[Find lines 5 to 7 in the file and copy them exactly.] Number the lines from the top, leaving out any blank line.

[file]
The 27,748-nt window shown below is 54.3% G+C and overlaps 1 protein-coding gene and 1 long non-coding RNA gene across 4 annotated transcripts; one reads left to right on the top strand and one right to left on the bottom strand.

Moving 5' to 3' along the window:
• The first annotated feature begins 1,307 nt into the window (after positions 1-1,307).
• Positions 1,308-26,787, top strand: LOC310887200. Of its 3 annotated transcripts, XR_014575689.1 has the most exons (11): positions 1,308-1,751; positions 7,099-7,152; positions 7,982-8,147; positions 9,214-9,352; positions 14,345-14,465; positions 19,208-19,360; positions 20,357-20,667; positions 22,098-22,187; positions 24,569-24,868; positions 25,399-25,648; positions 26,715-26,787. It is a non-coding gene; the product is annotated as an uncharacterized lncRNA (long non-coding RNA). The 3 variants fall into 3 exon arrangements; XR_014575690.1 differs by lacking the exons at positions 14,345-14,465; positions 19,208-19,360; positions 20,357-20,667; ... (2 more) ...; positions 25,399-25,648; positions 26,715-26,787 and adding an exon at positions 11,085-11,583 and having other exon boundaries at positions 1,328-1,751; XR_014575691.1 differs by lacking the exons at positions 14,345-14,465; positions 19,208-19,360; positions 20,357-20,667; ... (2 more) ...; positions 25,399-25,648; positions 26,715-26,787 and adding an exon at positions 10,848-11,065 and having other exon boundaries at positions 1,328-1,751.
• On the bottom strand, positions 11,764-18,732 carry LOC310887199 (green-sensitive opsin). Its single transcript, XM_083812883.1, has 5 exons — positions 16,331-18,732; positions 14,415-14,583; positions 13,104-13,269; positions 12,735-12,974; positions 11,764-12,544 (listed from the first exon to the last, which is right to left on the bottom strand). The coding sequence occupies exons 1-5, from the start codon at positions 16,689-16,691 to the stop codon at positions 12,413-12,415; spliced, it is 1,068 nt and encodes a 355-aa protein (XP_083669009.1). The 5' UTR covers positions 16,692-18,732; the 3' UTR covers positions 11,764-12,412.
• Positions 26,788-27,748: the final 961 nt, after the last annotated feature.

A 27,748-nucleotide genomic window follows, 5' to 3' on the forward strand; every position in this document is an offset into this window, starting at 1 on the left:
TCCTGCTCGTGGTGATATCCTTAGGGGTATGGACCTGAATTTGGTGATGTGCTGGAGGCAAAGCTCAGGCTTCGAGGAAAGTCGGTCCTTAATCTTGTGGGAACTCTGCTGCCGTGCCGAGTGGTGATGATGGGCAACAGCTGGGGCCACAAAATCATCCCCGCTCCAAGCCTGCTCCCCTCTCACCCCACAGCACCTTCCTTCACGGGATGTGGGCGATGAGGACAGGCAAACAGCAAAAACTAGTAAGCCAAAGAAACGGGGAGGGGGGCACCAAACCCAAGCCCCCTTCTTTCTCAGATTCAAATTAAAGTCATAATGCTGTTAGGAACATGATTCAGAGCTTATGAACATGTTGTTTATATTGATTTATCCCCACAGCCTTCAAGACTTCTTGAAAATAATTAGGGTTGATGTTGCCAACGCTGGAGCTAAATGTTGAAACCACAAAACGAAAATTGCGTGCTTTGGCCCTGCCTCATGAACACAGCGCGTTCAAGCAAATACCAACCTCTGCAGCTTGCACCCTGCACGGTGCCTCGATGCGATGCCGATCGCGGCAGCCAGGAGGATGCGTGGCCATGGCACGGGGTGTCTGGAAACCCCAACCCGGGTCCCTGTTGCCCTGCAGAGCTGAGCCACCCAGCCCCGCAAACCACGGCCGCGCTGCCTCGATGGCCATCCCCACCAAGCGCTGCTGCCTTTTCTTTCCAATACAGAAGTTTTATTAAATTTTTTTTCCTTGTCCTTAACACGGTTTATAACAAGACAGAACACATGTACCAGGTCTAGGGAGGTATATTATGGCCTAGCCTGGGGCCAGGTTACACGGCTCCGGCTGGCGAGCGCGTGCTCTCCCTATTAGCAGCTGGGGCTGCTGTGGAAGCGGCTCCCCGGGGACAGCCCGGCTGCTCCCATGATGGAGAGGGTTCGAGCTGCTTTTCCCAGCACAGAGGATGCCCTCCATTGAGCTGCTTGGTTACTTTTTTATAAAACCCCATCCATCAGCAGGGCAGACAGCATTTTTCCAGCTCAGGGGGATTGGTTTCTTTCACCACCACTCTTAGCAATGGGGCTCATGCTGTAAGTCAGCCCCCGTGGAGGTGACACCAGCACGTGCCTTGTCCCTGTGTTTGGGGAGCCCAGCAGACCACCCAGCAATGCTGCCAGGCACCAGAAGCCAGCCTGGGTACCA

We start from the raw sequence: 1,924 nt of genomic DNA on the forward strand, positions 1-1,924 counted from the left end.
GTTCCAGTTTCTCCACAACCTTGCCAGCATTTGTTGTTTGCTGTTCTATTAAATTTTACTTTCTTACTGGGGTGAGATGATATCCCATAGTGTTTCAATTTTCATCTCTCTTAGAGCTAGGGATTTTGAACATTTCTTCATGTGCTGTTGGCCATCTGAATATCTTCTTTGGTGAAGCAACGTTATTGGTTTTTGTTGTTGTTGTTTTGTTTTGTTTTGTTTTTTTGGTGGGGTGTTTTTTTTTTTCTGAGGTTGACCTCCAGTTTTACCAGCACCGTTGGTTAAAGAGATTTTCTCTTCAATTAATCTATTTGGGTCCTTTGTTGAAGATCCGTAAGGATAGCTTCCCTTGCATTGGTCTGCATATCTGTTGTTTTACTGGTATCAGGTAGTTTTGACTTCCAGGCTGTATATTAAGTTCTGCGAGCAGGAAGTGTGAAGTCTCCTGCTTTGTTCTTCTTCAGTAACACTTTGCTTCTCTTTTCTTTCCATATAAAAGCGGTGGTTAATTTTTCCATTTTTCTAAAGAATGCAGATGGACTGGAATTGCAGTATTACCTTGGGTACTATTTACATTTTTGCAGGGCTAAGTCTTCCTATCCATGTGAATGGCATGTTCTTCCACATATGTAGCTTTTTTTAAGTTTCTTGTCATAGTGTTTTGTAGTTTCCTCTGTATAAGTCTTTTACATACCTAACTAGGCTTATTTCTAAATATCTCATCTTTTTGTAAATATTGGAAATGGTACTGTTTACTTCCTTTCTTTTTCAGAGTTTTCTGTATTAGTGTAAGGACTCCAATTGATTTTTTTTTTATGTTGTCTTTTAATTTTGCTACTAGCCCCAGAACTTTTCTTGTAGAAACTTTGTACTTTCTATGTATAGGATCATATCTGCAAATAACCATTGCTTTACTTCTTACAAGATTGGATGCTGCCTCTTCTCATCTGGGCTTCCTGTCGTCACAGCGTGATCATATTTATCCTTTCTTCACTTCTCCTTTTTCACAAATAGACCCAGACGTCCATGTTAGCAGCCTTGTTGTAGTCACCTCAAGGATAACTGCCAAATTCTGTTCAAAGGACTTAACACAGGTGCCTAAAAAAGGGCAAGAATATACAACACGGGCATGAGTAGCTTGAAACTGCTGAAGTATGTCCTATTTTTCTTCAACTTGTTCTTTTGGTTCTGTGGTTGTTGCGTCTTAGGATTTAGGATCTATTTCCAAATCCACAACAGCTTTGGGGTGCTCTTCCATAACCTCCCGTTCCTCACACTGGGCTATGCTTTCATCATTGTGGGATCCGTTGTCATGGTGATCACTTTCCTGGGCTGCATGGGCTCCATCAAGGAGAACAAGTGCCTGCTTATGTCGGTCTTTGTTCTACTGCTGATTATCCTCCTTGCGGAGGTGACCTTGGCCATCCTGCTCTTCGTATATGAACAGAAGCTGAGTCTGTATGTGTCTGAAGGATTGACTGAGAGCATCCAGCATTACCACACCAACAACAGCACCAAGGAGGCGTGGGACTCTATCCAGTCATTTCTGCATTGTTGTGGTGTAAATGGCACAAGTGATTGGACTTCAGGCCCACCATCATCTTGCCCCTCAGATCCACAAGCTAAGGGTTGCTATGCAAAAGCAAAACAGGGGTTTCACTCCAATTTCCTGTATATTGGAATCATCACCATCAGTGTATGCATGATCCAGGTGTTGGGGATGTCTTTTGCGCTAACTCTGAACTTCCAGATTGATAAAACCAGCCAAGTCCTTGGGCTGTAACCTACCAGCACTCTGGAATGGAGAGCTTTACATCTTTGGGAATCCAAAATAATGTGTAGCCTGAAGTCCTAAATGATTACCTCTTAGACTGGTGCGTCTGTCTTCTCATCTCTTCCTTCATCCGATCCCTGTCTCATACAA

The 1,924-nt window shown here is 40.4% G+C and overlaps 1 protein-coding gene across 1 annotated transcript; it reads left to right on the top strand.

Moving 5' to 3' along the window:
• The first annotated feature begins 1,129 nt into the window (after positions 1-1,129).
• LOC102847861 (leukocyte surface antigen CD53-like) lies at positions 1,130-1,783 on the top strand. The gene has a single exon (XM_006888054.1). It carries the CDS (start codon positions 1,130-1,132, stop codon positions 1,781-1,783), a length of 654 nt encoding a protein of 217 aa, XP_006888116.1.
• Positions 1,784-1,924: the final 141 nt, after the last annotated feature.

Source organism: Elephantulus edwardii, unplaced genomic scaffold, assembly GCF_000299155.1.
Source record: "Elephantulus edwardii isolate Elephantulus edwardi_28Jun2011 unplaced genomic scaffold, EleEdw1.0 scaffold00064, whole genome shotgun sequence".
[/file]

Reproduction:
• On the bottom strand, positions 11,764-18,732 carry LOC310887199 (green-sensitive opsin). Its single transcript, XM_083812883.1, has 5 exons — positions 16,331-18,732; positions 14,415-14,583; positions 13,104-13,269; positions 12,735-12,974; positions 11,764-12,544 (listed from the first exon to the last, which is right to left on the bottom strand). The coding sequence occupies exons 1-5, from the start codon at positions 16,689-16,691 to the stop codon at positions 12,413-12,415; spliced, it is 1,068 nt and encodes a 355-aa protein (XP_083669009.1). The 5' UTR covers positions 16,692-18,732; the 3' UTR covers positions 11,764-12,412.
• Positions 26,788-27,748: the final 961 nt, after the last annotated feature.

A 27,748-nucleotide genomic window follows, 5' to 3' on the forward strand; every position in this document is an offset into this window, starting at 1 on the left: